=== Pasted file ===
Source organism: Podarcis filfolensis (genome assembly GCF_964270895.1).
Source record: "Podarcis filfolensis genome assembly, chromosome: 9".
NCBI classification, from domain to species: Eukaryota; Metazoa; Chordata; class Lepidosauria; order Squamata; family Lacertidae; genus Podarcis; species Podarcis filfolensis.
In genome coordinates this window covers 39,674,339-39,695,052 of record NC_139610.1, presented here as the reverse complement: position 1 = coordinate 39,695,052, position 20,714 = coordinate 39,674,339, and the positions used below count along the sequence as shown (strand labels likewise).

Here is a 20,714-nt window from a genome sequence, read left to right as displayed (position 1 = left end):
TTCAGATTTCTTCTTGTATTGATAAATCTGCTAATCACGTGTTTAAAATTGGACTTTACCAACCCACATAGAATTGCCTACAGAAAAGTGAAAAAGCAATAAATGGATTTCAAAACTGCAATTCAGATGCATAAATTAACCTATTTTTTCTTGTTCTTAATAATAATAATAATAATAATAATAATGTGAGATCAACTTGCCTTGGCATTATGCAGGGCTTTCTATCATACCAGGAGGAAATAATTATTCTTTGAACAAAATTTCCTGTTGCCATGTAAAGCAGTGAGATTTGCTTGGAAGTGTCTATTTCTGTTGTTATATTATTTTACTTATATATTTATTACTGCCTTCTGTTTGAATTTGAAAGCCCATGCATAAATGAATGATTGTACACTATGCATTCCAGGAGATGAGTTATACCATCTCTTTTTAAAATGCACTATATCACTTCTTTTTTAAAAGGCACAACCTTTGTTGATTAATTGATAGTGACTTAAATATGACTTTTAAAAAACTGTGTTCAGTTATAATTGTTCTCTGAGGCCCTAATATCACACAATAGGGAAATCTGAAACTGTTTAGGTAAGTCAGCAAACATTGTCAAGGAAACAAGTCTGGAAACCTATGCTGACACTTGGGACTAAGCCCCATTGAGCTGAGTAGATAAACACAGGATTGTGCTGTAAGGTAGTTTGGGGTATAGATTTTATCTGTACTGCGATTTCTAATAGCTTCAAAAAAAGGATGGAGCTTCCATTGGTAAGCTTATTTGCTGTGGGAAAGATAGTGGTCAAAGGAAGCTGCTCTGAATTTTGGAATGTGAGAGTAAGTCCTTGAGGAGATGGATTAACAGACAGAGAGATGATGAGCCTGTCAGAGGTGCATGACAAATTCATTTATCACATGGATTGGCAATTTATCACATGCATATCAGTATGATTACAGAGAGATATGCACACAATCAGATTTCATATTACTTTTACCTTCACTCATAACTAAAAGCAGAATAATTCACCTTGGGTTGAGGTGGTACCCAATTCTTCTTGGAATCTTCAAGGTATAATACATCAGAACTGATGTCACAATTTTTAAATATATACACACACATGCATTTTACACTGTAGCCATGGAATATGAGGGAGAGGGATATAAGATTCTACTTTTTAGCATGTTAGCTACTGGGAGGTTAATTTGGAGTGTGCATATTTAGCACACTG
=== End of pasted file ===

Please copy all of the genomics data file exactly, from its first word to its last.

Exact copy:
Source organism: Podarcis filfolensis (genome assembly GCF_964270895.1).
Source record: "Podarcis filfolensis genome assembly, chromosome: 9".
NCBI classification, from domain to species: Eukaryota; Metazoa; Chordata; class Lepidosauria; order Squamata; family Lacertidae; genus Podarcis; species Podarcis filfolensis.
In genome coordinates this window covers 39,674,339-39,695,052 of record NC_139610.1, presented here as the reverse complement: position 1 = coordinate 39,695,052, position 20,714 = coordinate 39,674,339, and the positions used below count along the sequence as shown (strand labels likewise).

Here is a 20,714-nt window from a genome sequence, read left to right as displayed (position 1 = left end):
TTCAGATTTCTTCTTGTATTGATAAATCTGCTAATCACGTGTTTAAAATTGGACTTTACCAACCCACATAGAATTGCCTACAGAAAAGTGAAAAAGCAATAAATGGATTTCAAAACTGCAATTCAGATGCATAAATTAACCTATTTTTTCTTGTTCTTAATAATAATAATAATAATAATAATAATGTGAGATCAACTTGCCTTGGCATTATGCAGGGCTTTCTATCATACCAGGAGGAAATAATTATTCTTTGAACAAAATTTCCTGTTGCCATGTAAAGCAGTGAGATTTGCTTGGAAGTGTCTATTTCTGTTGTTATATTATTTTACTTATATATTTATTACTGCCTTCTGTTTGAATTTGAAAGCCCATGCATAAATGAATGATTGTACACTATGCATTCCAGGAGATGAGTTATACCATCTCTTTTTAAAATGCACTATATCACTTCTTTTTTAAAAGGCACAACCTTTGTTGATTAATTGATAGTGACTTAAATATGACTTTTAAAAAACTGTGTTCAGTTATAATTGTTCTCTGAGGCCCTAATATCACACAATAGGGAAATCTGAAACTGTTTAGGTAAGTCAGCAAACATTGTCAAGGAAACAAGTCTGGAAACCTATGCTGACACTTGGGACTAAGCCCCATTGAGCTGAGTAGATAAACACAGGATTGTGCTGTAAGGTAGTTTGGGGTATAGATTTTATCTGTACTGCGATTTCTAATAGCTTCAAAAAAAGGATGGAGCTTCCATTGGTAAGCTTATTTGCTGTGGGAAAGATAGTGGTCAAAGGAAGCTGCTCTGAATTTTGGAATGTGAGAGTAAGTCCTTGAGGAGATGGATTAACAGACAGAGAGATGATGAGCCTGTCAGAGGTGCATGACAAATTCATTTATCACATGGATTGGCAATTTATCACATGCATATCAGTATGATTACAGAGAGATATGCACACAATCAGATTTCATATTACTTTTACCTTCACTCATAACTAAAAGCAGAATAATTCACCTTGGGTTGAGGTGGTACCCAATTCTTCTTGGAATCTTCAAGGTATAATACATCAGAACTGATGTCACAATTTTTAAATATATACACACACATGCATTTTACACTGTAGCCATGGAATATGAGGGAGAGGGATATAAGATTCTACTTTTTAGCATGTTAGCTACTGGGAGGTTAATTTGGAGTGTGCATATTTAGCACACTG